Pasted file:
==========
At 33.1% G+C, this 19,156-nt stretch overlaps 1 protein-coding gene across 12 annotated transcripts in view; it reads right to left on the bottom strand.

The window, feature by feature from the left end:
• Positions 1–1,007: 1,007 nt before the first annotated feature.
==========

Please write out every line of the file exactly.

At 33.1% G+C, this 19,156-nt stretch overlaps 1 protein-coding gene across 12 annotated transcripts in view; it reads right to left on the bottom strand.

The window, feature by feature from the left end:
• Positions 1–1,007: 1,007 nt before the first annotated feature.